Report: Next Steps in Airspace Surveillance
(Source: Austrian Ministry of Defence; issued July 6, 2020)
(Unofficial translation by Defense-Aerospace.com)
Austrian Defense Minister Klaudia Tanner announced during a July 6 press conference in Vienna that Austria will retire its Saab-105 jet trainers by the end of the year, but will defer decisions on their replacement until a final ruling in its legal case against Airbus. (AUT MoD photo)
VIENNA --- Today, Monday, the defense spokesmen of all parliamentary parties, airspace surveillance experts from the army, the chief of staff, the president of the finance procurator and the Federal Minister of Defense met to discuss the future of airspace surveillance in Austria.

The focus was on the Eurofighter legal case and the successor to the Saab 105 OE.

Eurofighter legal case

At the beginning of the session, an overview of the current situation in the Eurofighter case was presented. In summary, it can be assumed that in the context of the Eurofighter procurement, Airbus / Eurofighter corruption and deception against the Republic has occurred since 2002 and in the 2007 comparison.

For this reason, the Republic of Austria, after unsuccessful proceedings in the past, again submitted a factual report to the Vienna public prosecutor's office in 2017 on suspicion of serious fraud (criminal code sections 146, 147). The Republic of Austria also participated in the criminal proceedings in order to assert civil rights claims.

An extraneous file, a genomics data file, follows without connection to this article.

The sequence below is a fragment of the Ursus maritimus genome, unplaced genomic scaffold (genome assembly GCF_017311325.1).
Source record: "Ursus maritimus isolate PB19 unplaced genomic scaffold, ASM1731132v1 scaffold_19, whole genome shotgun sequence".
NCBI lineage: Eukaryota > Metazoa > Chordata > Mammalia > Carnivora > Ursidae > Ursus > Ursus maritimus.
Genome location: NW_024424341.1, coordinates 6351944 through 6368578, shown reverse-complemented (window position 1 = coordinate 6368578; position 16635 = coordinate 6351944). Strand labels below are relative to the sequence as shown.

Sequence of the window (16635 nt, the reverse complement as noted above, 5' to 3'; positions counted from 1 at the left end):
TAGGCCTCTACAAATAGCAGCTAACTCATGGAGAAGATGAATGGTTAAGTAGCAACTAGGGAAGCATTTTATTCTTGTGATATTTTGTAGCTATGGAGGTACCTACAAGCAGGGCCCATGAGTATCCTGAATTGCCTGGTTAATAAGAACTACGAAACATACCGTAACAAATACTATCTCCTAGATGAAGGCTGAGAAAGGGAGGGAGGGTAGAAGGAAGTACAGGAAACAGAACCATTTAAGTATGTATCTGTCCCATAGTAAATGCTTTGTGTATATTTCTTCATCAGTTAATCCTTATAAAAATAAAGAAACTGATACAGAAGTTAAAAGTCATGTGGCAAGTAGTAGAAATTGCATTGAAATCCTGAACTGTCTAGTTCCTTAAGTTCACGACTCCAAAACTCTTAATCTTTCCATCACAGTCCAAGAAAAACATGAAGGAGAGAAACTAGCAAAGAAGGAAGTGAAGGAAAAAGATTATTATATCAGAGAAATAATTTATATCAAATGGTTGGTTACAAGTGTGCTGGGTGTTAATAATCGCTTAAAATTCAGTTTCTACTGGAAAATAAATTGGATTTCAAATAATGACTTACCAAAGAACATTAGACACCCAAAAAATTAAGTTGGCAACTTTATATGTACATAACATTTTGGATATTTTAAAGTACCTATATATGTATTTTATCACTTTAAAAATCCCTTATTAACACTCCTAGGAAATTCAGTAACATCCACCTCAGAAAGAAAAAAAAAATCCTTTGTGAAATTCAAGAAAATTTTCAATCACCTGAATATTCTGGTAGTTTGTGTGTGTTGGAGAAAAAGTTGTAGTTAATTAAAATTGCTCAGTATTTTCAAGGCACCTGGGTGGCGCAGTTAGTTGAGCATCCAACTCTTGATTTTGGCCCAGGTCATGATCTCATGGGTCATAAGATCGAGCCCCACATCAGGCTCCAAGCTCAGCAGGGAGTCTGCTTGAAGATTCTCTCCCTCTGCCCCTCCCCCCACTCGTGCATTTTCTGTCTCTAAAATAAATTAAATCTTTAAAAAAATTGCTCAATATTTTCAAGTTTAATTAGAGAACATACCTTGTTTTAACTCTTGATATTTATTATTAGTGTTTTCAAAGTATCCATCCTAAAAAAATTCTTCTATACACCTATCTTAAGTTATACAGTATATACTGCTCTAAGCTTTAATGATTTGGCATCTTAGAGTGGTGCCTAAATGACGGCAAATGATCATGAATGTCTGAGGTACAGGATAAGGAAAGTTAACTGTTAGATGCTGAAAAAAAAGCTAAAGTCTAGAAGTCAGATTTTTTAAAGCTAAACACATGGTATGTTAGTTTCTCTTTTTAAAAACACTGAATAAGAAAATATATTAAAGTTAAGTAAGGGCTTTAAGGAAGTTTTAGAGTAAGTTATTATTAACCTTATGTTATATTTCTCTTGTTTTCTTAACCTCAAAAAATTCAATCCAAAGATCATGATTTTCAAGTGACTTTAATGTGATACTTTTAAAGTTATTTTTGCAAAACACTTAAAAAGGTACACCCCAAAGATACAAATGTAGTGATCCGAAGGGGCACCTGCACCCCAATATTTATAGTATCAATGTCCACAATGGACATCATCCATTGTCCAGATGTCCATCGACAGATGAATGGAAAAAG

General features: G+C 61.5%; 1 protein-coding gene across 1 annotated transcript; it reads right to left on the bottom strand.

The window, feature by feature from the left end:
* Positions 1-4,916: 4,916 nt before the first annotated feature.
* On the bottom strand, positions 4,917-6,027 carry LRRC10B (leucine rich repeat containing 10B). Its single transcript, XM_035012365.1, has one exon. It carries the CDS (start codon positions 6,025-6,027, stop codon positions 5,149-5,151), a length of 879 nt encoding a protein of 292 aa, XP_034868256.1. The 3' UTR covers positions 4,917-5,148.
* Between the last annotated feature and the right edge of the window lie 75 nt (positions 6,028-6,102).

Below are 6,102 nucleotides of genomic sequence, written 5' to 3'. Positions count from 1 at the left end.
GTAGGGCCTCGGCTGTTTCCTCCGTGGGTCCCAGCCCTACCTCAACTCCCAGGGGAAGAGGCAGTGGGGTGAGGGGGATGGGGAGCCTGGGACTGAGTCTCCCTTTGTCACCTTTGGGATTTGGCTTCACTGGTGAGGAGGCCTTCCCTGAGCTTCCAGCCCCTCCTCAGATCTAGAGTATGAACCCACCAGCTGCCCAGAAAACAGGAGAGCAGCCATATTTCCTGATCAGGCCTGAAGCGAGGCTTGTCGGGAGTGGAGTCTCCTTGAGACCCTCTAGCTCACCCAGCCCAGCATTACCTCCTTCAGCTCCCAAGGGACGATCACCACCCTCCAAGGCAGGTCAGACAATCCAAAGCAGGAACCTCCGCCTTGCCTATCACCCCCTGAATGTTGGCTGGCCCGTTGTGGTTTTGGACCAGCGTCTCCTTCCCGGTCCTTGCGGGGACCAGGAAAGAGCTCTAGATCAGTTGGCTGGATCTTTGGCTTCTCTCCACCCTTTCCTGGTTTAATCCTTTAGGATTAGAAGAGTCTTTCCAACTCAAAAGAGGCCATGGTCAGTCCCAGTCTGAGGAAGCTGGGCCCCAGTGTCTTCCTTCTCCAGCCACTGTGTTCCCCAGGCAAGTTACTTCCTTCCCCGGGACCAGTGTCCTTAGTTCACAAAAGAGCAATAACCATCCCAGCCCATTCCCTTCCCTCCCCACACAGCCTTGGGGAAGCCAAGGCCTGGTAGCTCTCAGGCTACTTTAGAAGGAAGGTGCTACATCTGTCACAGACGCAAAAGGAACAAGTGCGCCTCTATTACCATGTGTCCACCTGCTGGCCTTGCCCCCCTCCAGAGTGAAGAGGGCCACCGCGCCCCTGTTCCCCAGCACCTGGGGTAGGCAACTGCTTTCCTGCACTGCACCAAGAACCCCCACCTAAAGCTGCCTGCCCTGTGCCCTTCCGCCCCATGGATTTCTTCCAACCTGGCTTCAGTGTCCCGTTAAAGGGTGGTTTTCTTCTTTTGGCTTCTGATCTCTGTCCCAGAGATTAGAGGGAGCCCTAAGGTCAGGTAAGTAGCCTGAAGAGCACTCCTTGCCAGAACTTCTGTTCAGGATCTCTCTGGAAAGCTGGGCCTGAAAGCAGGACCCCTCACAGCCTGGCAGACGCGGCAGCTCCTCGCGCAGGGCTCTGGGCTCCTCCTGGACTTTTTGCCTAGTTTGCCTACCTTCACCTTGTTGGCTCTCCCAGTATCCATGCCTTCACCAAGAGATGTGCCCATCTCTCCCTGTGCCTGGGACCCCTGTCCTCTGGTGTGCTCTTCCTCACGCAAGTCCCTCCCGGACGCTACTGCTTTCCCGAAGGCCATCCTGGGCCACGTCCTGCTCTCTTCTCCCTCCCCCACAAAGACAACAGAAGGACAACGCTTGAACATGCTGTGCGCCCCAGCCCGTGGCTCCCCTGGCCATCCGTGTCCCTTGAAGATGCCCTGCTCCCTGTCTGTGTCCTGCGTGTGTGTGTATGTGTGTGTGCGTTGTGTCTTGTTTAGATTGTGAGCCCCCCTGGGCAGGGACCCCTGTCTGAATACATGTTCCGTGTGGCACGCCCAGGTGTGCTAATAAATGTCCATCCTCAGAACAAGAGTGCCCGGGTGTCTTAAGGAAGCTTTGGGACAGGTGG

At the beginning of 2019, the Vienna Public Prosecutor's Office transferred this procedure to the WKStA. In February 2020, it became known that Airbus had admitted for the first time in a court case in the United States that it had practiced unfair behavior in the initiation and execution of transactions worldwide. It was also admitted that there were at least 55 million euros in political grants in Austria.

On the basis of these new findings, the Federal Ministry of Defense in collaboration with the Finance Procurator introduced a new state of affairs in May.

"The Republic of Austria will continue to use all legal means to achieve the goal of withdrawing from the Eurofighter contract, and to be compensated by Eurofighter. Until the final decision of the judiciary, no decisions regarding airspace surveillance will be taken which could affect Austria's position on Eurofighter," said the Minister of Defense.

Next steps in airspace surveillance

In the past three years there have been three different commissions or expert reports commissioned by the respective ministers, in which the necessary next steps in relation to airspace surveillance in Austria have been analyzed. These were the special commission under Defense Minister Doskozil in 2017, the evaluation commission under Defense Minister Kunasek in 2018 and the report "Unser Heer 2030" under Defense Minister Starlinger in 2019.

Austria is currently operating a two-fleet system for active airspace surveillance. A combination of Eurofighter supersonic aircraft for airspace surveillance and Saab 105 subsonic planes for training that complement airspace surveillance, which can ensure around 10 hours of operational readiness per day for airspace surveillance, with 94% covered by Eurofighter and 6% by Saab 105.